Help! My DIY Lotion Bars Smell Weird
February 13, 2020 10:17 PM   Subscribe

So I made lotion bars today, and they smell weird, even though I added the amount of essential oils suggested in the recipe. (They smell sort of industrial-- a little bit like the shea butter and beeswax that I used.) How do I make some bars that smell nice?

I combined a half cup each of beeswax, shea butter, and fractionated coconut oil (after melting the solids in a double boiler). I took the mixture off heat and added 24 drops of essential oils (lemon, bergamot, and lavender). I poured the mixture into silicone molds and let the bars cool. Where did I go wrong? Do I need lots more fragrance? Or different essential oils? What will overcome the industrial smell?
posted by tuesdayschild to Home & Garden (4 answers total) 2 users marked this as a favorite
I personally hate the smell of shea butter, so it could be that.

I am an over scenter when making things, I usually add more than the recommended amount. That being said, essential oils in higher amounts can cause skin irritation, depending on the oil so make sure you're careful with it.

The ratios are what's important for balance of smells: so if it's 1 drop lemon to 2 drops beramont and 3 drops lavander (I just made that up the point is that there is a ratio) it should keep the same smell profile. If it smells fine when mixed alone it's likely the shea your smelling imho. When you mix the essential oils without the ingredients does it smell right to you?

You may want to play around with the oils to see if there is a combo you like more. Once you know what combo you like, you can scale it up to the whole batch.

Sometimes when using the bar it smells a little different . You may want to try it out to see how it performs before giving up on this batch.
posted by AlexiaSky at 1:34 AM on February 14 [1 favorite]

Just a guess: the essential oils you used may have evaporated due to a lower flashpoint than the temperature of the beeswax and shea butter combo. Beeswax melts around 150+ F and citrus oils, like lemon essential oil, have a much lower flashpoint.

You can try remelting and using other essential oils, such as lemongrass. Let the mixture cool as much as possible while allowing you to still stir your essential oils into it. It's possible you didn't add enough essential oils for the quantity of lotion bars you were making. The easiest thing would be to try remelting and adding more.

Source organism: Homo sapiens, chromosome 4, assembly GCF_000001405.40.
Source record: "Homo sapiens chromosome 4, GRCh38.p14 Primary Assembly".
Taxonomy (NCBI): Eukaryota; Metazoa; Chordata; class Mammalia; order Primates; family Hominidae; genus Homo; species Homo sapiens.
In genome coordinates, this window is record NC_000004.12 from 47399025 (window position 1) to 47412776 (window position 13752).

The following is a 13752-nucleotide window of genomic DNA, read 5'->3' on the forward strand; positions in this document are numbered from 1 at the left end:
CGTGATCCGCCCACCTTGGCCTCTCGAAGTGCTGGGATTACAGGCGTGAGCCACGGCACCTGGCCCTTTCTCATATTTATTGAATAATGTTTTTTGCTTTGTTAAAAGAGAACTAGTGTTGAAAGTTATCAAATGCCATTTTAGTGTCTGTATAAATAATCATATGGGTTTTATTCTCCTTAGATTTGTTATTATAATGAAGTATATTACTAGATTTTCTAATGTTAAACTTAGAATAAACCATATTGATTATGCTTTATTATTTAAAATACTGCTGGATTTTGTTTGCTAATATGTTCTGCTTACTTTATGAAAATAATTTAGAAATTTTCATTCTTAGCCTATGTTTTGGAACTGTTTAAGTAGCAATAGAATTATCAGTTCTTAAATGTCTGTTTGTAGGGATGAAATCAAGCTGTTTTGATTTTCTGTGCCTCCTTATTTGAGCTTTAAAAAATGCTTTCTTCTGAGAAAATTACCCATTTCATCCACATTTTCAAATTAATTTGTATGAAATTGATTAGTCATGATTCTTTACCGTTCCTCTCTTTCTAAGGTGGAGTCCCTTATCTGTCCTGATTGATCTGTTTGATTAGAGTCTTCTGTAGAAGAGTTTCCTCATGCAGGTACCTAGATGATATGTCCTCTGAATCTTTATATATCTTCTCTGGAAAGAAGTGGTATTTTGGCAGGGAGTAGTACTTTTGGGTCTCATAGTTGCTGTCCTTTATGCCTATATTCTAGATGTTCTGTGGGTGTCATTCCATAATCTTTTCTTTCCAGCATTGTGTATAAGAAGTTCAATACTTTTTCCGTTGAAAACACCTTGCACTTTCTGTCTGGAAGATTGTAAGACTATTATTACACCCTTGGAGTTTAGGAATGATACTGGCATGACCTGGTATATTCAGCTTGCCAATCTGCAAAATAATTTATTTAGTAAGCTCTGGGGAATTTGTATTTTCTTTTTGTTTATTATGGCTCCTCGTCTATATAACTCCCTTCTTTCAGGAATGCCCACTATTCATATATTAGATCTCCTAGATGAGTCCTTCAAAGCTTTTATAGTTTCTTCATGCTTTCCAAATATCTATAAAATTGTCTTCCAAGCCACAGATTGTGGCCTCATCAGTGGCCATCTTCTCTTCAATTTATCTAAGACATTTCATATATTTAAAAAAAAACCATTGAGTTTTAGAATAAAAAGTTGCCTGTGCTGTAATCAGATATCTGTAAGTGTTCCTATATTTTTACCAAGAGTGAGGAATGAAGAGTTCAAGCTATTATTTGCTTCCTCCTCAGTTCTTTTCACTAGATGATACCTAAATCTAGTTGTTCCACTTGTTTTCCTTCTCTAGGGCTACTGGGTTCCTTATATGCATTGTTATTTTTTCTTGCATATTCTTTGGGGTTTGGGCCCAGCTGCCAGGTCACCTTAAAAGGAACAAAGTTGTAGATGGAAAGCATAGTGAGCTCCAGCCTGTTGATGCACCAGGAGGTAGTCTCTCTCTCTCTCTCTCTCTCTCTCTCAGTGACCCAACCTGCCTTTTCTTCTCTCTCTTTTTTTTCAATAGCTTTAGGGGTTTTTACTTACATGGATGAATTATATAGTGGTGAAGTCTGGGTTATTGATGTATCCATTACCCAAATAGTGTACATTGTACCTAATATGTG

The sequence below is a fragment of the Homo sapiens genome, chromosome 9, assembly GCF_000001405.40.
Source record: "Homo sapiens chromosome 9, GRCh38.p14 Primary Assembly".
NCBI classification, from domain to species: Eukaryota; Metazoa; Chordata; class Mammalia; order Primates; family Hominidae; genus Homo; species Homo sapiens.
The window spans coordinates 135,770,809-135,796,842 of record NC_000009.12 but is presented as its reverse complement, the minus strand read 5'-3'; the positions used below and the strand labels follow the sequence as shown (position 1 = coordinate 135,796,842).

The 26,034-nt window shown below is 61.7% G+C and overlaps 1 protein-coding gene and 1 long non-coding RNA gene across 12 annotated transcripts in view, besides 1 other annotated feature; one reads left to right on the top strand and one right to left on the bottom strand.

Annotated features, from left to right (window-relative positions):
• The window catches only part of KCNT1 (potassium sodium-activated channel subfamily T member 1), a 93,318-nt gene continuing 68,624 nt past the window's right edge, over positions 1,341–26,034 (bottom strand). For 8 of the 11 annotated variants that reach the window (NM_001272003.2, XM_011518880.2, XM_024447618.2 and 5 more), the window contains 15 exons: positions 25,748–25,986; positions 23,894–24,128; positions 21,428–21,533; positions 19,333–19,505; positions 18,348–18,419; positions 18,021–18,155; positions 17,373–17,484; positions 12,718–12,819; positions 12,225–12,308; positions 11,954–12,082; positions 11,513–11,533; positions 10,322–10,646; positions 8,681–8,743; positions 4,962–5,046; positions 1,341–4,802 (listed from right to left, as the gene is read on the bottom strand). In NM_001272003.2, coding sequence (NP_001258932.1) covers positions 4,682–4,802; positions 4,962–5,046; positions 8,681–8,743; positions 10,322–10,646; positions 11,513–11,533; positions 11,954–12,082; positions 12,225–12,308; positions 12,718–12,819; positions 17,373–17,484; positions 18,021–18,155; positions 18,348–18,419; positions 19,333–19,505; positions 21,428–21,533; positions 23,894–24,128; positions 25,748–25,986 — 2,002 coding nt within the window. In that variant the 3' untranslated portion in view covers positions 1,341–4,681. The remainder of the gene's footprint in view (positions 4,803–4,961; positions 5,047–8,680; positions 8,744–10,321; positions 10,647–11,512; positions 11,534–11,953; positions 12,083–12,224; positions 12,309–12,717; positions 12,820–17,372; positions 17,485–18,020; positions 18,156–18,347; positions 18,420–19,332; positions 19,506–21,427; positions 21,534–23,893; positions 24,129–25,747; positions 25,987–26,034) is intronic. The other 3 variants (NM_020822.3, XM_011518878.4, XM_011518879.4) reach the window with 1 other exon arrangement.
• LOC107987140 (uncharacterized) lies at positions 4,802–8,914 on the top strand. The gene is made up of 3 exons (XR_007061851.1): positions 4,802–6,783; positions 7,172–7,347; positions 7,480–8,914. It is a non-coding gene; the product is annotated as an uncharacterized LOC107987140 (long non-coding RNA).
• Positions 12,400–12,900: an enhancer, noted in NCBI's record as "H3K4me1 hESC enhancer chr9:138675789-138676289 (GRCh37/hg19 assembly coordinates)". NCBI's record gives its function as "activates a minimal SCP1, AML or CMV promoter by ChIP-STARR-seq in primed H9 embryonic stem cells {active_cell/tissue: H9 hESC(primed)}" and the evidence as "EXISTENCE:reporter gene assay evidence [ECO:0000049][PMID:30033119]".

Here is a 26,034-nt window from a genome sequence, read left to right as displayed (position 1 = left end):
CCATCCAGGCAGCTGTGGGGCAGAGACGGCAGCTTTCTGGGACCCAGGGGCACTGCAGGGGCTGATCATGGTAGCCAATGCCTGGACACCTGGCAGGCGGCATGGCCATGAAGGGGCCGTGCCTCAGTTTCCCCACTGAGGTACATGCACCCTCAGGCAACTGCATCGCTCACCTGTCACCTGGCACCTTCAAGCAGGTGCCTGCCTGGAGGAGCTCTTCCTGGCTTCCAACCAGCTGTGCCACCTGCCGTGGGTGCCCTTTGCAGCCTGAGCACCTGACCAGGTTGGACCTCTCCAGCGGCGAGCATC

Here is a random flashpoint chart of some essential oils. You would need to look at the flashpoint of each essential oil.

I tried making a Christmas scented soap last fall, and used cinnamon, nutmeg, and ginger essential oils. The cinnamon stuck around, but the nutmeg and ginger evaporated as soon as I added them to the hot soap mix, as I'd cooked it in my crock pot. Live and learn.

The other alternative is to use fragrance oils, which also have flashpoints, but may be higher than delicate essential oils.

They also sell unscented shea butter, FYI.
posted by Marie Mon Dieu at 5:09 AM on February 14 [2 favorites]

Is your shea butter refined or unrefined?

I've found that unrefined shea butter lends a musky funk to everything. I haven't had success increasing the essential oils to compensate, unfortunately. But it looks like AlexiaSky might have!
posted by Guess What at 7:23 AM on February 14

Follow up in case some future DIYer has the same question: Turns out I used unrefined shea butter and that's why the bars had a nasty burnt smell. I got some refined shea butter, repeated the process (also doubled the essential oil amounts) and I have good lotion bars now.
posted by tuesdayschild at 7:43 AM on February 27

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